German engineers kidnapped in Iraq

Just one month after the freeing of German aid worker and archaeologist Susanne Ostoff, two German engineers were kidnapped in Iraq by a hitherto unknown insurgent group on January 24.

Ostoff and the two engineers are the first Germans to be kidnapped in Iraq since the start of the war. Their abductions have taken place following the inauguration of a new German coalition government under Angela Merkel (Christian Democratic Party—CDU), which has made clear its desire for closer links with Washington. The kidnappings also come on the heels of fresh revelations that Germany’s previous Social Democratic-Green Party government was providing behind-the-scenes assistance to the US war effort in Iraq.

The two men, Rene Bräunlich, 31, and Thomas Nitzschke, 28, both from the East German city of Leipzig, were abducted outside their workplace in the industrial town of Baiji, 110 miles north of Baghdad. The two men originally intended to sleep in a building adjacent to the factory in Baiji, but were then moved to a guesthouse a kilometre away. As the two men drove to work on Tuesday, January 24, with an interpreter and an Iraqi driver, they were stopped by at least six men wearing Iraqi army uniforms, handcuffed and put in the trunk of a car. The kidnappers let the two other men go. Bräunlich and Nitzschke had only arrived in Iraq the previous Sunday.

The group behind the kidnapping subsequently issued a video showing themselves with their captors. The kidnappers identified themselves as “Followers of al-Tawhid and Sunnah Brigades” and issued demands that the German government close its embassy in Baghdad and that German companies cease all operations in the country. The kidnappers issued a 72-hour ultimatum, after which they said they would kill their captives. This ultimatum has since expired. The German government has declared that it has been unable to make any contact with the kidnappers, and the fate of the two men currently remains unknown.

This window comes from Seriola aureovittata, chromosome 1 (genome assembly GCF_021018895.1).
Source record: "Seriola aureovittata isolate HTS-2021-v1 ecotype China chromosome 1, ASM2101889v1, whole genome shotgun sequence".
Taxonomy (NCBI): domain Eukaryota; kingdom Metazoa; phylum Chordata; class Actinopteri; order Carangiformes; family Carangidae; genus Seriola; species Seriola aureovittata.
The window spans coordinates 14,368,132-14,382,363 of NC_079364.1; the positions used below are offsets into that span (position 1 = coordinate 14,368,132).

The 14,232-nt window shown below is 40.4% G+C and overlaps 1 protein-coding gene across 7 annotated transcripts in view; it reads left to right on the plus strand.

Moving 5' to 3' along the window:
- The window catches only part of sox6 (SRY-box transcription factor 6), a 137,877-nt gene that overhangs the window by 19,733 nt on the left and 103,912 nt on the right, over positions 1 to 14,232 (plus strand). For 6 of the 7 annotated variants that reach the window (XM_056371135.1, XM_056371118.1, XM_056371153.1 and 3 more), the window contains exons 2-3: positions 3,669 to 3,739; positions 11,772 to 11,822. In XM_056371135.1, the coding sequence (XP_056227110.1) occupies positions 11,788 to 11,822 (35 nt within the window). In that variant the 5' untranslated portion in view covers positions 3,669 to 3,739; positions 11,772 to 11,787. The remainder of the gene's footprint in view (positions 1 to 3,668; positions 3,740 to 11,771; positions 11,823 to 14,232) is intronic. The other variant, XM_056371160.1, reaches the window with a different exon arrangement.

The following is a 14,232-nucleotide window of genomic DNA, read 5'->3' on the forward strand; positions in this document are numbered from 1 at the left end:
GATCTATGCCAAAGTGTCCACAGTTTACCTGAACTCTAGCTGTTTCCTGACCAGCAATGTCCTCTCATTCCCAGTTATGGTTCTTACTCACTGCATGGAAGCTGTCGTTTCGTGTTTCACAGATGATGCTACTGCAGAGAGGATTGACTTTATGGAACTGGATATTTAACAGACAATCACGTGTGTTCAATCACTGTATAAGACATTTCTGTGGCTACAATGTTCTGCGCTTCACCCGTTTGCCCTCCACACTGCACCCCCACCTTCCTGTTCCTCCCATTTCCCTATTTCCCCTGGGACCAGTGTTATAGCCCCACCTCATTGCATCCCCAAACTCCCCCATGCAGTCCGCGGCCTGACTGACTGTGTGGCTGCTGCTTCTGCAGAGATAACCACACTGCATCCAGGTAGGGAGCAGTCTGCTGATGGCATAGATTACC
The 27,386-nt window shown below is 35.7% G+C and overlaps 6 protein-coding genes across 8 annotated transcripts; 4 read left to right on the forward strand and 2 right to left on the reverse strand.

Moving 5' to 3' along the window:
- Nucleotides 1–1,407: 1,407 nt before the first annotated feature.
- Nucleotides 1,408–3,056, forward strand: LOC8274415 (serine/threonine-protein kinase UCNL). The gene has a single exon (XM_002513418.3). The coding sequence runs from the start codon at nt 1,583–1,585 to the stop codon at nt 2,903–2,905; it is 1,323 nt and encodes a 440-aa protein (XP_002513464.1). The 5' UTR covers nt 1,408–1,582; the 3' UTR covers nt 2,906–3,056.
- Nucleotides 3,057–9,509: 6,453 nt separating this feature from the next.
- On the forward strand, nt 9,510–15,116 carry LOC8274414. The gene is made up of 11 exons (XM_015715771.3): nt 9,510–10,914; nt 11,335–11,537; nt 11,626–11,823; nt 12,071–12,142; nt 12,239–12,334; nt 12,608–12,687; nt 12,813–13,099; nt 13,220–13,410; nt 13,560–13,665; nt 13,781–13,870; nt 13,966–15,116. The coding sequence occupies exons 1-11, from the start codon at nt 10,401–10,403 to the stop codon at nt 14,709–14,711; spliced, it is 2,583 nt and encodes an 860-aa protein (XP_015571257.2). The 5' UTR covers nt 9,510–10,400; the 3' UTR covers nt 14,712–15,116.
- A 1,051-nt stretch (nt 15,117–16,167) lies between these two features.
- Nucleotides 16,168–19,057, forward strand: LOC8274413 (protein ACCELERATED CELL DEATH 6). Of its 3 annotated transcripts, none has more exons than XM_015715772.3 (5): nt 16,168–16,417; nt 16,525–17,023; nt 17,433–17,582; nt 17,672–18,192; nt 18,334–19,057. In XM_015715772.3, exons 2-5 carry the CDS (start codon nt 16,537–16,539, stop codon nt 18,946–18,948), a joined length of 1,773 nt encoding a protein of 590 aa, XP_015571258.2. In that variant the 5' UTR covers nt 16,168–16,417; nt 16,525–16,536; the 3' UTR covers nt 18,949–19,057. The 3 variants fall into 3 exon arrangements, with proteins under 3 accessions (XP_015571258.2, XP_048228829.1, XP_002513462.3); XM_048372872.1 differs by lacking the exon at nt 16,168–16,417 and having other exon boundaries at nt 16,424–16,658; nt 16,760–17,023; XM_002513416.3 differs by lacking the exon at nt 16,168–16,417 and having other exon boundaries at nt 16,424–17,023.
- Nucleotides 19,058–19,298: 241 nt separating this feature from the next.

What is clear is that the two engineers were sent by their company, Cryotec, on a six-day mission to finalise the handover of a factory in one of the most dangerous areas of Iraq without adequate protection or supervision. The region in which the two men were abducted is situated in a corner of the so-called Sunni triangle, where the heaviest fighting has taken place between US-led occupation troops and Iraqi insurgents. The town of Baiji houses Iraq’s largest oil refinery and is widely regarded as a “no-go” area for Western civilians. Troops of the allied coalition can only move inside the area in heavily armored combat vehicles.

When asked by the media about the security precautions made for the two men, Cryotec’s managing director, Peter Bienert, repeatedly refused to answer, declaring that any statement on his part might serve to jeopardise official efforts to free the pair. In fact, Bienert was well aware of the risks facing his workers in Iraq. His company was active in Iraq long before Saddam Hussein was toppled and has good local contacts.

The company, which has 15 employees, is active around the world and has participated in projects under the UN-sponsored “Oil for Food” program since 2000. Two projects were completed in 2004, and the company delivered a processor for making medical oxygen to an Iraqi hospital in 2005. In connection with the latter project, which involved the construction of a plant to separate oxygen from nitrogen for the state-owned Arab Detergent Chemicals Co. (Aradet), Cryotec flew six Iraqi technicians to Germany to train them on the equipment.

German business interests in Iraq

The German government has refused to give any details on the circumstances surrounding the kidnapping of Bräunlich and Nitzschke, but the information available suggests that Cryotec and its managing director cut corners, in particular with regard to security, in order to secure the Baiji contract. According to the Leipziger Volkszeitung, there was fierce competition from English companies for the contract that eventually went to Cryotec.

Since the US-led invasion of Iraq, more than 200 foreigners have been taken hostage by insurgent and terrorist groups, and 39 have been killed. Despite the obvious dangers to foreign workers, Iraq offers the prospect of big profits and, according to the president of the German-Iraqi Association of Small and Medium-Sized Businesses, Gelan Khulusi, at least 20 German companies are currently active in Iraq. Official figures put the number of German staff in Iraq at less than 50, but non-official estimates put this figure at several hundred.

Other German companies are in the process of re-establishing their offices in Iraq, in particular in the Kurdish-controlled north. Last year, German exports to Iraq returned to their pre-war level of 370 million euros, but this figure is still very small in comparison to the 4 billion euros (US$4.83 billion) worth of German exports to Iraq in 1982. Overall, German trade links with Iraq had suffered as a result of the Iran-Iraq war (although German companies were active in supplying both sides with armaments), and in particular following the first Gulf War of 1991.